It’s uncomfortable to challenge the status quo.

It’s uncomfortable to resist the urge to settle.

 

I really hate conflict. Believe it or not, I don’t argue with people about nutrition, not in the last 10 years anyway.

 

With my own university and community education experience, I’m pretty quick to formulate relatively articulate responses.   I did raise my hand, with this in my head ready to say, politely:

 

“That curriculum and ideology you have on the big screen was bought and paid for by the   most powerful industries in America: DAIRY, and MEAT.   It is not in keeping with the Word of Wisdom we profess to believe.   It has led to an epidemic in all the modern diseases that are destroying someone each of us knows and loves.   It has led to two-thirds of us being overweight or obese, which is bringing our economy to its knees.   There IS a better way than the diet you have on your screen.   It’s called living close to the land.   Eating mostly raw plants and whole foods.   The way God made them.   Before men discovered fire, and invented boxes and cans–and McDonald’s.”

 

My friends, I would like to finish this story with something besides what actually happened.   I know I’ve built this up, but unfortunately, you’ll find this to be a story with no climax.   She looked right at me, and didn’t call on me.   I should have raised my hand higher.   That was the place to speak up.   I didn’t get my shot.

 

Sounding off on my blog, here, is the next best thing.   I think I’ll send a newsletter to my 12,000 newsletter subscribers pointing to this blog entry.   This is important.   The world is going to teach your children a bunch of GARBAGE about nutrition.   Your children will listen, they’ll take notes, they’ll memorize it for tests.   This starts in elementary school.   I hope you’re teaching them the truth.   If you’ve been with me for long, you have sources.   Point to them.   Speak up when it’s appropriate.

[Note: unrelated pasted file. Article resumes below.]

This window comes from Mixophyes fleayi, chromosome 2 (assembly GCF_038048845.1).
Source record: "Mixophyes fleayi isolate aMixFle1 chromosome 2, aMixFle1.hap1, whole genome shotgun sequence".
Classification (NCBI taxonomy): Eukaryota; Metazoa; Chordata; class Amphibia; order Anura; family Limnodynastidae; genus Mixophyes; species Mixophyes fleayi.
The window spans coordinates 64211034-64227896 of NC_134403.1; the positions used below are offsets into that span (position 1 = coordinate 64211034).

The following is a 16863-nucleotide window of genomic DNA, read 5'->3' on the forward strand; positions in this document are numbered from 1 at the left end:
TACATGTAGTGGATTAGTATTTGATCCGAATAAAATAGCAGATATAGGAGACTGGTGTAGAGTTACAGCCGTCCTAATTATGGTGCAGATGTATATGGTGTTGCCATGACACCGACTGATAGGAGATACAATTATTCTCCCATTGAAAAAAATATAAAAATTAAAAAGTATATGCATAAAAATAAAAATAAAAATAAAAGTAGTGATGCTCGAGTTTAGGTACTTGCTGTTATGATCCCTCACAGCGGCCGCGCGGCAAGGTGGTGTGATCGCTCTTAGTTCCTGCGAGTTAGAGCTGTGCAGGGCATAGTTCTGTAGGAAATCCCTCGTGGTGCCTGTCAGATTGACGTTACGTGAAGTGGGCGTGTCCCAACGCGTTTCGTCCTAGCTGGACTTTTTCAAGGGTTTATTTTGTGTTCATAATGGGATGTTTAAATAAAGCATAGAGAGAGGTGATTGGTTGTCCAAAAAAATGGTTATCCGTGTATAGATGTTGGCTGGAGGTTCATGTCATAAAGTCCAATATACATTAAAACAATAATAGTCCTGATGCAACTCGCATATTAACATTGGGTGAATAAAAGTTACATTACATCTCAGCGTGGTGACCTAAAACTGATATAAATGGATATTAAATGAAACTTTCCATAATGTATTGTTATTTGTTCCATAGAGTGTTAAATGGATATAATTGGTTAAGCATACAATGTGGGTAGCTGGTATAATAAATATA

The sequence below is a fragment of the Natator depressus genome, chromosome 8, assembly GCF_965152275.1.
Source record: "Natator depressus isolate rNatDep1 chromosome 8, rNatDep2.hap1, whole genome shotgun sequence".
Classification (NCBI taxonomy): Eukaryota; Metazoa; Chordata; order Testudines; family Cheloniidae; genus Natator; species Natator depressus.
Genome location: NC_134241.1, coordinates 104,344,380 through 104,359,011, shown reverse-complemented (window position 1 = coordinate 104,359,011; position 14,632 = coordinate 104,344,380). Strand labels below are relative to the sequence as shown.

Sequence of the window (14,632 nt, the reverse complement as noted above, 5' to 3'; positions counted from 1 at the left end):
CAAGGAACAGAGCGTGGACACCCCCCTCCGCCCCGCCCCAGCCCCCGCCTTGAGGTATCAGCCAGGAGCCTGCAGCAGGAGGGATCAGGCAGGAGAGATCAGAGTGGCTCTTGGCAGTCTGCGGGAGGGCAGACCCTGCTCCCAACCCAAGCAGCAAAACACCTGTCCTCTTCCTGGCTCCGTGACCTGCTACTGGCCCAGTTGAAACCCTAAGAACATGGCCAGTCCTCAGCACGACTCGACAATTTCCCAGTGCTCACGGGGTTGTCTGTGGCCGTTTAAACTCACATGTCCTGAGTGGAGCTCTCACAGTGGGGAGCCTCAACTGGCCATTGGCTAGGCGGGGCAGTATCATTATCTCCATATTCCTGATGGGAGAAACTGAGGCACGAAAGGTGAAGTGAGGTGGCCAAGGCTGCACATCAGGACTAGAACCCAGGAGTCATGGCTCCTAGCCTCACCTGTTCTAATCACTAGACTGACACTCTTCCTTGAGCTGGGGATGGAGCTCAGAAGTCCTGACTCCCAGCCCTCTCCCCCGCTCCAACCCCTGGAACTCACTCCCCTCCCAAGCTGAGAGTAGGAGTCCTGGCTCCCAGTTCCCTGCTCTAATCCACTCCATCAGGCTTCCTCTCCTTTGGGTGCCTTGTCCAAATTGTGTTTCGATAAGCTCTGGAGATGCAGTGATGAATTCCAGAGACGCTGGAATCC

(Even Merilee Boyack told a story of when she remained silent in a city council meeting when she was being considered for mayor after the mayor died.   It’s not always right to speak up, when speaking up constitutes “shooting off your mouth.”   But let your gut guide you: there is a time and a place to speak up.   I missed one this week. Boyack was actually sitting in this nutrition class near me, taking notes. If she reads this by googling herself, I would like to formally apologize here for NOT speaking up.)

I am teaching a 12 Steps class in July, and final comments on the Word of Wisdom